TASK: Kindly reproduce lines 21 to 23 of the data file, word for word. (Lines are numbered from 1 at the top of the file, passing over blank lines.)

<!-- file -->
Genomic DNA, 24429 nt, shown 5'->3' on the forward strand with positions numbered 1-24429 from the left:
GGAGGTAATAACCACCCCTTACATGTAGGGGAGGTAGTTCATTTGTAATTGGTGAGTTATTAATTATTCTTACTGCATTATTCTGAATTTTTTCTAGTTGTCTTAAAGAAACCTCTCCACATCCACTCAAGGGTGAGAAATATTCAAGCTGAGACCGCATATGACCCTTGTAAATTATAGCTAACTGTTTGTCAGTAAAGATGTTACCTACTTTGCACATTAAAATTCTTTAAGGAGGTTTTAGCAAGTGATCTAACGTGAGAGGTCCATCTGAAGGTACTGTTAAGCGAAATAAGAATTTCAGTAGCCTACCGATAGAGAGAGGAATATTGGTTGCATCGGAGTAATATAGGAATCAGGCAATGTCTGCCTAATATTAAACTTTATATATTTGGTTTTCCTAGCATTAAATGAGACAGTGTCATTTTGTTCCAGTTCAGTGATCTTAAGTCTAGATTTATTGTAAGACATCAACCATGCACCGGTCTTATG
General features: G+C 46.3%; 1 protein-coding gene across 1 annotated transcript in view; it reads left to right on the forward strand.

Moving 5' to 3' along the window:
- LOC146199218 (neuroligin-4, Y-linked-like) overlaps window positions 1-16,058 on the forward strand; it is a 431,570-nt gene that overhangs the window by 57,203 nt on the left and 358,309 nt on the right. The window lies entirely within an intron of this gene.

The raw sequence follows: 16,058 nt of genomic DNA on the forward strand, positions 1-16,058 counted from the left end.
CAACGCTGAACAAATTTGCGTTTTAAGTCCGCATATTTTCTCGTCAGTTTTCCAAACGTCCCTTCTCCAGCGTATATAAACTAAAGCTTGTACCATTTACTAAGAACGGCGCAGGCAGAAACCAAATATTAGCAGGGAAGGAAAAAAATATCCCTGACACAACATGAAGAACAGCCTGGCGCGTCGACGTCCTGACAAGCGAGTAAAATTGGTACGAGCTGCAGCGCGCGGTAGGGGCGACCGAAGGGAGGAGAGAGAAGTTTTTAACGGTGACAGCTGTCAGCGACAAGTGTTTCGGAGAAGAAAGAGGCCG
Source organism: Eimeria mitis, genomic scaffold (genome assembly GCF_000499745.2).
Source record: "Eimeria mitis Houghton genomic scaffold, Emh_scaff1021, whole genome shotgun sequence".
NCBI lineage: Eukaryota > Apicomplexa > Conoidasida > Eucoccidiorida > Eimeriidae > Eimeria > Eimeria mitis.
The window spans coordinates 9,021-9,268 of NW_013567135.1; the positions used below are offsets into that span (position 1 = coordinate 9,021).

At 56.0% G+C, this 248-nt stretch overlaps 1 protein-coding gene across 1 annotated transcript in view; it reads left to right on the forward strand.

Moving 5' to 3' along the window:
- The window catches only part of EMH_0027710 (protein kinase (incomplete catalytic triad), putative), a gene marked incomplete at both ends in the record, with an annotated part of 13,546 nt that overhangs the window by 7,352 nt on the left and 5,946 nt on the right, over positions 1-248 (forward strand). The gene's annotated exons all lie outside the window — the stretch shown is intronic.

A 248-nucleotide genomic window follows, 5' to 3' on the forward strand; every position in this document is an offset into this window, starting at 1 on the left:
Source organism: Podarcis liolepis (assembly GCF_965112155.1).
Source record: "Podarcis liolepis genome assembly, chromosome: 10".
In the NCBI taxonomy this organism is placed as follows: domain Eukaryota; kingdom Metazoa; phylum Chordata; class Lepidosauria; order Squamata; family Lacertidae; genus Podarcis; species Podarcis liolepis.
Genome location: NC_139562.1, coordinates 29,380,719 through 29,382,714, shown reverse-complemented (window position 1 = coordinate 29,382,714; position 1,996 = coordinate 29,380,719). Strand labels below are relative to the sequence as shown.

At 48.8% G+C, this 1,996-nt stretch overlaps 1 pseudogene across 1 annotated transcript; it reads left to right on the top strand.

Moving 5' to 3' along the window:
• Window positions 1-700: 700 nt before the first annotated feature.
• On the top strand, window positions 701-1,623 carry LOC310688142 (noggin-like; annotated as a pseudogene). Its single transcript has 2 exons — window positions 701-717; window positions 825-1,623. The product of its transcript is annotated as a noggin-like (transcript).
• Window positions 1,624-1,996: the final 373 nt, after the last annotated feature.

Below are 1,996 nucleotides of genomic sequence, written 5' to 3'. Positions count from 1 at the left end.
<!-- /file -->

Moving 5' to 3' along the window:
• Window positions 1-700: 700 nt before the first annotated feature.
• On the top strand, window positions 701-1,623 carry LOC310688142 (noggin-like; annotated as a pseudogene). Its single transcript has 2 exons — window positions 701-717; window positions 825-1,623. The product of its transcript is annotated as a noggin-like (transcript).